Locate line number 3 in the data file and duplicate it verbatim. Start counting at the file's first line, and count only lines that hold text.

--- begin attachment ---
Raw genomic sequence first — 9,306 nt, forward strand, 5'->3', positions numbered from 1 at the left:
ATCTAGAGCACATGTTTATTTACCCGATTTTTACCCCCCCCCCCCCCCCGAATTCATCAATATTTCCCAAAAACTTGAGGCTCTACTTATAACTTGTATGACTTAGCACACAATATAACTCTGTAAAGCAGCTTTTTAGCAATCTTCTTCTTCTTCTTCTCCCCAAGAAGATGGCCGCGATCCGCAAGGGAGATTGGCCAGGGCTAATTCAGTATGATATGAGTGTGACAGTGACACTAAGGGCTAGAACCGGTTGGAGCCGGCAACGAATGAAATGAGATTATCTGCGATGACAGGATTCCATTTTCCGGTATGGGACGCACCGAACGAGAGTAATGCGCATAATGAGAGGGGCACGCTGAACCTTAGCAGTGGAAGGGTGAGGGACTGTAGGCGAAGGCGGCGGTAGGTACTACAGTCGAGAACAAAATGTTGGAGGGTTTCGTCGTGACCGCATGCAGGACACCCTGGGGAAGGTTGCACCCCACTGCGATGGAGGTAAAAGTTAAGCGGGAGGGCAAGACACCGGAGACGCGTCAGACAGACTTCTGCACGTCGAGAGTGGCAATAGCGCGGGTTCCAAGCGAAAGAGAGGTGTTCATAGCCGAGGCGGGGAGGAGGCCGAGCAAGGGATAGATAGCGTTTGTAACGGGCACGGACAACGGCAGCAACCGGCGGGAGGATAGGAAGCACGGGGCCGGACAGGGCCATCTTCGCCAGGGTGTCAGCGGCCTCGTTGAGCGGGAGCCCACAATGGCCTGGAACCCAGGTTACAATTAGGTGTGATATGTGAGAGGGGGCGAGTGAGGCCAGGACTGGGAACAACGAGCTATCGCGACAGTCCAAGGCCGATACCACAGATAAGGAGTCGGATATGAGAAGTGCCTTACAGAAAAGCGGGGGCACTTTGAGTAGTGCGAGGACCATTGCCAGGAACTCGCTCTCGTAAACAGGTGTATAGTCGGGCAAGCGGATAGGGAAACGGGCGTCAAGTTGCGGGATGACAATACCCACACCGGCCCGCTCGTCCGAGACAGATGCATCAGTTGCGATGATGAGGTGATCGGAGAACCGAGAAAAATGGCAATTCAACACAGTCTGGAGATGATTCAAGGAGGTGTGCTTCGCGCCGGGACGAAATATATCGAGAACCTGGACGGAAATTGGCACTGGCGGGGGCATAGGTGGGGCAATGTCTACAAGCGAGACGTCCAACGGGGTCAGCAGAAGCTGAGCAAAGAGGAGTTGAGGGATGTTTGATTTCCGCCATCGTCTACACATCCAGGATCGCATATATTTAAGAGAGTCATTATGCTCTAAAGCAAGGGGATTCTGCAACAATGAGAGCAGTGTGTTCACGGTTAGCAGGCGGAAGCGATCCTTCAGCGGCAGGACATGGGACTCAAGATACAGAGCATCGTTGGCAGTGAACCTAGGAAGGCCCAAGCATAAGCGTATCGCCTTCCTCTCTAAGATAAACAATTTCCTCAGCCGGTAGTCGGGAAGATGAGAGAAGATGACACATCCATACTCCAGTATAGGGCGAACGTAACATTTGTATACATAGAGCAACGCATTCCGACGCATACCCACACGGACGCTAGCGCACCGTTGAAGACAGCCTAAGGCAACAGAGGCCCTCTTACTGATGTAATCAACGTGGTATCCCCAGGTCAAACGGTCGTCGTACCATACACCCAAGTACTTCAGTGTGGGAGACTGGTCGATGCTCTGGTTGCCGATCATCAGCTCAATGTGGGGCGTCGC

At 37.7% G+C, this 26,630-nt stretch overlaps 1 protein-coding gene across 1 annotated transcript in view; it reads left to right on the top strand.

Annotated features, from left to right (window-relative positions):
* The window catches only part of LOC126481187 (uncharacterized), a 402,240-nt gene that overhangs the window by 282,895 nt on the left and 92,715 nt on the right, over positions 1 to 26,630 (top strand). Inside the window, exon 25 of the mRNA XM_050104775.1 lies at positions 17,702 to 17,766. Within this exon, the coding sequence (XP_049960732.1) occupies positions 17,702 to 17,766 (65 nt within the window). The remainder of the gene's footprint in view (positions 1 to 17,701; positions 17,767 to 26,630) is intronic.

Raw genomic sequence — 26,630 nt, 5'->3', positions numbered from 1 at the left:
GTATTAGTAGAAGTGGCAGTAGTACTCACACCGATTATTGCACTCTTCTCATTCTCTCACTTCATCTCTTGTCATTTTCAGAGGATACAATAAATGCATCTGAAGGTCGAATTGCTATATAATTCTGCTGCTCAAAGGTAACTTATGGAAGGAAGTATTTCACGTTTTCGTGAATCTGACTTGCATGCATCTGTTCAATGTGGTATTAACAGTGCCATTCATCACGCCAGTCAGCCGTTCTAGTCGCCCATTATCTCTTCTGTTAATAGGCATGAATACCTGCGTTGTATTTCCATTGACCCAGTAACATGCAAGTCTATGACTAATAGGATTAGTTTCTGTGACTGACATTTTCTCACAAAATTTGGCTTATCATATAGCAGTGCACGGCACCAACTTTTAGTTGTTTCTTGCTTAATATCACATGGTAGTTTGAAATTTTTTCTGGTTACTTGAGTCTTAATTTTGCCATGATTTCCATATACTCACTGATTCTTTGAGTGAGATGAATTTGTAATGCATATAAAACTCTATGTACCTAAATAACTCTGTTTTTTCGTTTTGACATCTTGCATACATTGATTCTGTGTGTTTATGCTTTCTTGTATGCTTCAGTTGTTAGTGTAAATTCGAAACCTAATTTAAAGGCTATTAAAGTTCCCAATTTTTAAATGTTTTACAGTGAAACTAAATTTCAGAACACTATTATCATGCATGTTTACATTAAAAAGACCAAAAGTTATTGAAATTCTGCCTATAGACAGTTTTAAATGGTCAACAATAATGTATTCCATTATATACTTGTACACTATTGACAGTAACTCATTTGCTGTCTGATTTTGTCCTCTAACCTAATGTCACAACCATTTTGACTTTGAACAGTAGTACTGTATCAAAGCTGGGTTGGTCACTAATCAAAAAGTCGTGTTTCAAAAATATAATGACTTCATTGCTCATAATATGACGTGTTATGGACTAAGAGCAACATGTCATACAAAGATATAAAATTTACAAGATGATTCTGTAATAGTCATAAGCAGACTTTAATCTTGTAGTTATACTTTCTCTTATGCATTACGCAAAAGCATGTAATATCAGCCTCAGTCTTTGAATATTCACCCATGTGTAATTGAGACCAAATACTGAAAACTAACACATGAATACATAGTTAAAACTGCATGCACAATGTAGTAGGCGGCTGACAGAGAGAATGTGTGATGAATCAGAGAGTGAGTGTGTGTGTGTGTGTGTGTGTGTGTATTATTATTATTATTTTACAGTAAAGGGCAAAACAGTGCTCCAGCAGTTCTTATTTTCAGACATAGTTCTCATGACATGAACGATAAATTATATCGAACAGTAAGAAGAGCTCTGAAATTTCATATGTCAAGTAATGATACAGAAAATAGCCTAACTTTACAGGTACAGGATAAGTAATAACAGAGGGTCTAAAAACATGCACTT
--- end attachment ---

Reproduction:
At 37.7% G+C, this 26,630-nt stretch overlaps 1 protein-coding gene across 1 annotated transcript in view; it reads left to right on the top strand.